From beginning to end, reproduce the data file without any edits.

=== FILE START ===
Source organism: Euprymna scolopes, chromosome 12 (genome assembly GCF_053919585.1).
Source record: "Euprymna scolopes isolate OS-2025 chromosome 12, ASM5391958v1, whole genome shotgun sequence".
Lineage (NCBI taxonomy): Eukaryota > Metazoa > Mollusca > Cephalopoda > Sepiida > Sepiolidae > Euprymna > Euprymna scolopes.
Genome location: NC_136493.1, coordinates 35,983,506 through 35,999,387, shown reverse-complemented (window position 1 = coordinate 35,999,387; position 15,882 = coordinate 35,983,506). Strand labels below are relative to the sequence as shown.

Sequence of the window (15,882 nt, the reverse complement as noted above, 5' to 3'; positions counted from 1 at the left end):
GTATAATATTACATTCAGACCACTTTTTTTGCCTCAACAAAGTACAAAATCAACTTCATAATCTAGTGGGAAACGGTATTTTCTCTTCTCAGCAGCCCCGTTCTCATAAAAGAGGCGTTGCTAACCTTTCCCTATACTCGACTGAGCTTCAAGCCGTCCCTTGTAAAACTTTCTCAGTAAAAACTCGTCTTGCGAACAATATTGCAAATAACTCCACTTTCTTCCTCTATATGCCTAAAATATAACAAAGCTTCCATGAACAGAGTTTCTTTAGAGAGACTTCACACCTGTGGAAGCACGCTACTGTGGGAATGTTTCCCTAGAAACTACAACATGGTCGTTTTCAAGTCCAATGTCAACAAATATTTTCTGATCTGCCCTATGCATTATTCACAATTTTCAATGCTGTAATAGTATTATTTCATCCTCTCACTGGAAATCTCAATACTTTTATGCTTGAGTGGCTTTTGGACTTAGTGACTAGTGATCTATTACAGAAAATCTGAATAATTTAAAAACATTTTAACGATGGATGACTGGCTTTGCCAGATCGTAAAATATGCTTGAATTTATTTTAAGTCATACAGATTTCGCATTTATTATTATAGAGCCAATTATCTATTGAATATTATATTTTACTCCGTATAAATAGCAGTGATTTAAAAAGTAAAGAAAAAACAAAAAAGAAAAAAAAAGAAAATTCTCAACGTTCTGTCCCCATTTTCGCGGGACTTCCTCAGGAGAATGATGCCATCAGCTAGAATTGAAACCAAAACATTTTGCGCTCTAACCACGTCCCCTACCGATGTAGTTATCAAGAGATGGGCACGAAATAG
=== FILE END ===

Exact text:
Source organism: Euprymna scolopes, chromosome 12 (genome assembly GCF_053919585.1).
Source record: "Euprymna scolopes isolate OS-2025 chromosome 12, ASM5391958v1, whole genome shotgun sequence".
Lineage (NCBI taxonomy): Eukaryota > Metazoa > Mollusca > Cephalopoda > Sepiida > Sepiolidae > Euprymna > Euprymna scolopes.
Genome location: NC_136493.1, coordinates 35,983,506 through 35,999,387, shown reverse-complemented (window position 1 = coordinate 35,999,387; position 15,882 = coordinate 35,983,506). Strand labels below are relative to the sequence as shown.

Sequence of the window (15,882 nt, the reverse complement as noted above, 5' to 3'; positions counted from 1 at the left end):
GTATAATATTACATTCAGACCACTTTTTTTGCCTCAACAAAGTACAAAATCAACTTCATAATCTAGTGGGAAACGGTATTTTCTCTTCTCAGCAGCCCCGTTCTCATAAAAGAGGCGTTGCTAACCTTTCCCTATACTCGACTGAGCTTCAAGCCGTCCCTTGTAAAACTTTCTCAGTAAAAACTCGTCTTGCGAACAATATTGCAAATAACTCCACTTTCTTCCTCTATATGCCTAAAATATAACAAAGCTTCCATGAACAGAGTTTCTTTAGAGAGACTTCACACCTGTGGAAGCACGCTACTGTGGGAATGTTTCCCTAGAAACTACAACATGGTCGTTTTCAAGTCCAATGTCAACAAATATTTTCTGATCTGCCCTATGCATTATTCACAATTTTCAATGCTGTAATAGTATTATTTCATCCTCTCACTGGAAATCTCAATACTTTTATGCTTGAGTGGCTTTTGGACTTAGTGACTAGTGATCTATTACAGAAAATCTGAATAATTTAAAAACATTTTAACGATGGATGACTGGCTTTGCCAGATCGTAAAATATGCTTGAATTTATTTTAAGTCATACAGATTTCGCATTTATTATTATAGAGCCAATTATCTATTGAATATTATATTTTACTCCGTATAAATAGCAGTGATTTAAAAAGTAAAGAAAAAACAAAAAAGAAAAAAAAAGAAAATTCTCAACGTTCTGTCCCCATTTTCGCGGGACTTCCTCAGGAGAATGATGCCATCAGCTAGAATTGAAACCAAAACATTTTGCGCTCTAACCACGTCCCCTACCGATGTAGTTATCAAGAGATGGGCACGAAATAG